Triple Crown or Trout? AL MVP debate a hot topic
Miguel Cabrera has his Triple Crown. MVP award, maybe not.
Hold on, now. How could that be?
Mike Trout, that’s how.
It’s the hottest debate in baseball, seemingly pitting
old-school traditionalists against new-age number crunchers in a
bench-clearing shouting match over what constitutes
At stake is the American League’s Most Valuable Player award,
perhaps the game’s top individual prize.
Cabrera capped an extraordinary season Wednesday night by
becoming the first Triple Crown winner in the majors since Boston’s
Carl Yastrzemski in 1967. The Detroit Tigers’ slugger led the
league with a .330 batting average, 44 homers and 139 RBIs – the
standard statistical categories by which excellence was commonly
judged for the better part of the past century.
”If he’s not the MVP then there’s no such thing,” Tigers
manager Jim Leyland said.
Trout, however, made some history of his own. Called up from the
minors three weeks into the season, the Los Angeles Angels’ rookie
quickly became a never-before-seen force prior to his 21st
Possessing a unique combination of skills in the concrete body
of a running back, the dynamic kid from New Jersey did it all –
hitting home runs and taking them away with highlight-reel catches
high above the center-field fence.
Trout batted .326, second to Cabrera, with 30 homers and 83
RBIs. He also led the majors with 49 stolen bases (in 54 attempts)
and 129 runs – 20 more than Cabrera in 22 fewer games. The slumping
Angels were 6-14 when they brought up Trout and went 83-59 the rest
of the way.
The first big league rookie to reach 30 homers and 40 steals in
one season and the youngest player with a 30-30 campaign, Trout
struck out 41 more times than Cabrera but committed only four
errors in the outfield. Cabrera had 13 errors after unselfishly
switching back to third base when the Tigers signed first baseman
Prince Fielder last winter.
”Divide it in half,” Yankees manager Joe Girardi said. ”They
both had sensational years.”
That would be too easy. The hard part is making a pick.
For anyone who thought winning the Triple Crown would
automatically anoint Cabrera the MVP, take note of this: There have
been nine Triple Crown seasons since the MVP award was introduced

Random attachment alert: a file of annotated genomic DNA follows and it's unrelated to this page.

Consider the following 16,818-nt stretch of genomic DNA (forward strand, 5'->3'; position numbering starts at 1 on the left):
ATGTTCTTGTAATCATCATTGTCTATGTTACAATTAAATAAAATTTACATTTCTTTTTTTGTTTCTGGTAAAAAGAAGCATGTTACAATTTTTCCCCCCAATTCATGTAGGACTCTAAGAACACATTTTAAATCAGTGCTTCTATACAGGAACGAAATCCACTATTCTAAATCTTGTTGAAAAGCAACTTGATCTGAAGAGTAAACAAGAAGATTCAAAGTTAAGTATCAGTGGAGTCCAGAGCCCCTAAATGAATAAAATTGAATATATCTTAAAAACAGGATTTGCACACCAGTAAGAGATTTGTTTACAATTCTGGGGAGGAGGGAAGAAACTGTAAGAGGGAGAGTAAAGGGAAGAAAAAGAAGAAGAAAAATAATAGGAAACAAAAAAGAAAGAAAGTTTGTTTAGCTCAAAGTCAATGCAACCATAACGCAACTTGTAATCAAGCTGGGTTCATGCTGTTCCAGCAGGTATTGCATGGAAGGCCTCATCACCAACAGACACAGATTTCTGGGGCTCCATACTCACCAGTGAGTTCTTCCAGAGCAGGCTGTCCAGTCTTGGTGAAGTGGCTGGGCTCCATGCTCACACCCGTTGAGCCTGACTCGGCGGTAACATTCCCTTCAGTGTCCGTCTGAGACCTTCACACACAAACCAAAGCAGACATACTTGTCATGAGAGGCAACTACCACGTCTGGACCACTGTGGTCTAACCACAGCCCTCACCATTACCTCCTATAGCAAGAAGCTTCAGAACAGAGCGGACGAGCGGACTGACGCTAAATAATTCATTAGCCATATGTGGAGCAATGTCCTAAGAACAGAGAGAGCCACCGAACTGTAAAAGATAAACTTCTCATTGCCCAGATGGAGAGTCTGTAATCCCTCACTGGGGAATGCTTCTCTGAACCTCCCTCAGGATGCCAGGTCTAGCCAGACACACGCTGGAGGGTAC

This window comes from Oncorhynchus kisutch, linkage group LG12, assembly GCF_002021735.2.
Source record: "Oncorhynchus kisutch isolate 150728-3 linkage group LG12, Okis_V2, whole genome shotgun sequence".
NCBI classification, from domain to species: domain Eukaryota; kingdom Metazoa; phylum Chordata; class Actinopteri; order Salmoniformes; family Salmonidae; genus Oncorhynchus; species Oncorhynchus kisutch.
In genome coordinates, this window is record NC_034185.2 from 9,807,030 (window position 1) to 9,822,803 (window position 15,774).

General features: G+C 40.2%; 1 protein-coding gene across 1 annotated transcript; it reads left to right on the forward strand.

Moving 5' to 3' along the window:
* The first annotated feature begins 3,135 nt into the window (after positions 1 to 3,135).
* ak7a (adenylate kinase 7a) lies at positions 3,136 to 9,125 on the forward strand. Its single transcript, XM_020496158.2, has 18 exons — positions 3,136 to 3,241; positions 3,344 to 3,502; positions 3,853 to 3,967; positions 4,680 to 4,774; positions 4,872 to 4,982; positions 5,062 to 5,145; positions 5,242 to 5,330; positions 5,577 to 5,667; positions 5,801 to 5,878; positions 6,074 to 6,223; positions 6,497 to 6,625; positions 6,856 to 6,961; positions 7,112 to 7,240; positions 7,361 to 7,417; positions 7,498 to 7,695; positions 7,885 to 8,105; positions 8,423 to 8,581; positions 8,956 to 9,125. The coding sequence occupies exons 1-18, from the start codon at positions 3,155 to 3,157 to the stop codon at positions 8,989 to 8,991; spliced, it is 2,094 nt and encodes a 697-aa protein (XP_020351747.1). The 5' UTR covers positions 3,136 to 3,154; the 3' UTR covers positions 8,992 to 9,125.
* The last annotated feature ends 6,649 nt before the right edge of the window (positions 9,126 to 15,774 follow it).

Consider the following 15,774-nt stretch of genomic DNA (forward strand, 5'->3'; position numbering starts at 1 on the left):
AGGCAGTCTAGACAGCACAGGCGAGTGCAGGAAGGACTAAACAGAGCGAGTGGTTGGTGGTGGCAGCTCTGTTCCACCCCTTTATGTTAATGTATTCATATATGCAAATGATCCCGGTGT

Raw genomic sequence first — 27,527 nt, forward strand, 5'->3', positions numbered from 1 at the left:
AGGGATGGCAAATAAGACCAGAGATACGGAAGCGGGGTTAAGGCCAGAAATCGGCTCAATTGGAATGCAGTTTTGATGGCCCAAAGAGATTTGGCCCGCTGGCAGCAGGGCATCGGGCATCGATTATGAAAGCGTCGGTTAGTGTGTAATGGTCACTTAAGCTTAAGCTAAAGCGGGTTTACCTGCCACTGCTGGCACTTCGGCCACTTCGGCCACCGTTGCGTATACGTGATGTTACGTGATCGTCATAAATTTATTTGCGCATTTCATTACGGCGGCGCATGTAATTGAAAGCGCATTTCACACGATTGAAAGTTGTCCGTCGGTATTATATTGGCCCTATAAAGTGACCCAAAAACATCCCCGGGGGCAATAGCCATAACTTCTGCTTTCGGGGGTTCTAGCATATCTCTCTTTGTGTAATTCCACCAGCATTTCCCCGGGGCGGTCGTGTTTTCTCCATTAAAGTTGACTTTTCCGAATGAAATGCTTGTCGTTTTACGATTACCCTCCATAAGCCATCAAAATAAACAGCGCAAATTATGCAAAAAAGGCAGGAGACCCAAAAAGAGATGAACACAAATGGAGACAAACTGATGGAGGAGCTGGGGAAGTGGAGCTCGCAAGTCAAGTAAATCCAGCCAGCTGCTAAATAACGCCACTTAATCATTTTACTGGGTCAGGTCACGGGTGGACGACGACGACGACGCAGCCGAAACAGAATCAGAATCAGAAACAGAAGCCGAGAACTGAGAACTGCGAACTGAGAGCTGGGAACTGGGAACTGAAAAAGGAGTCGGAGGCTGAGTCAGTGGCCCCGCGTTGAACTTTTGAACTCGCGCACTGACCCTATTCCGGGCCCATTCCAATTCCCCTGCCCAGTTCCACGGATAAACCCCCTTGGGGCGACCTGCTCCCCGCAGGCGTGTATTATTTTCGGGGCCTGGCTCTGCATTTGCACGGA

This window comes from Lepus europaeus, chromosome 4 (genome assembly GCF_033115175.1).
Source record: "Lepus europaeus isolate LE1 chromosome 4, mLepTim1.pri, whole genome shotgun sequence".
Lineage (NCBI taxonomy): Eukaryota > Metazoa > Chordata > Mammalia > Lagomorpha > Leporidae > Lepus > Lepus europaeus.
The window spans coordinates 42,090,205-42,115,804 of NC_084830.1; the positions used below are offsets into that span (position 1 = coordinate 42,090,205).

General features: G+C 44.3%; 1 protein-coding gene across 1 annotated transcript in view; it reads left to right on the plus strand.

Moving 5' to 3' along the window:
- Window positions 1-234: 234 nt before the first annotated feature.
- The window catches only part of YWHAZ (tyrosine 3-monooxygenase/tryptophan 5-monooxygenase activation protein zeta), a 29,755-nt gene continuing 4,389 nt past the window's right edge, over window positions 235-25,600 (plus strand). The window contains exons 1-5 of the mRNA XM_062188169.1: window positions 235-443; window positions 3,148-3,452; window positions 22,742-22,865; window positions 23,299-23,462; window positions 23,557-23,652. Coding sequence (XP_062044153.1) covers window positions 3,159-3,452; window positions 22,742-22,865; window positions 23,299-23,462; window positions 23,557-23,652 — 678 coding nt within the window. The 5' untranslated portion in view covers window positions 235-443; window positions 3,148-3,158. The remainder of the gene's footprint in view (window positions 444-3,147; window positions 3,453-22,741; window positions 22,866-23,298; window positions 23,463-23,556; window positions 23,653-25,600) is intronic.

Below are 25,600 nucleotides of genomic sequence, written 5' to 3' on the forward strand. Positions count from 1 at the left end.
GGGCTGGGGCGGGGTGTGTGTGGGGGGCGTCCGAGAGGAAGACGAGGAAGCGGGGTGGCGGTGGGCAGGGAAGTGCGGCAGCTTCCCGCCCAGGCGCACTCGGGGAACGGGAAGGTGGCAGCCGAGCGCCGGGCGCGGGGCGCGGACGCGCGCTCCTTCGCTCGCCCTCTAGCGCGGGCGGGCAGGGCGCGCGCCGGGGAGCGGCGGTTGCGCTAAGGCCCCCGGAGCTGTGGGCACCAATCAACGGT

for each league in 1931. Four times, the Triple Crown winner was
beaten out for MVP by a player on a pennant winner.
Chuck Klein of the Philadelphia Phillies lost to New York Giants
pitcher Carl Hubbell in 1933. Yankees slugger Lou Gehrig was topped
by Detroit catcher Mickey Cochrane the following year. And then
Boston’s Ted Williams, unpopular with certain writers, fell short
to Yankees second baseman Joe Gordon (1942) and center fielder Joe
At the center of the argument this year is a modern calculation
called WAR (Wins Above Replacement), a figure derived from an
assortment of other stats. WAR is designed to go deeper than the
conventional numbers in measuring a player’s all-around
contribution to team success.
A worthwhile endeavor for sure, though some think the formula is
Leyland, for example, bemoaned that WAR doesn’t emphasize RBIs
enough. Others believe it’s the most complete and accurate
appraisal of a player’s true value.
Trout finished with a WAR number of 10.7, best in the majors,
according to baseball-reference.com. Cabrera was at 6.9, fourth in
the American League.
The discrepancy is almost ironic, considering how the debate
sometimes falls along generational lines. Trout’s sizable
advantage, of course, is a result of his vastly superior defense
and baserunning – both traditional fundamentals long held in high
regard by baseball’s old guard.
With reporters everywhere asking for opinions as Cabrera chased
the Triple Crown, it seemed most managers and players favored
Cabrera for MVP. Front-office types often pointed to Trout. Tigers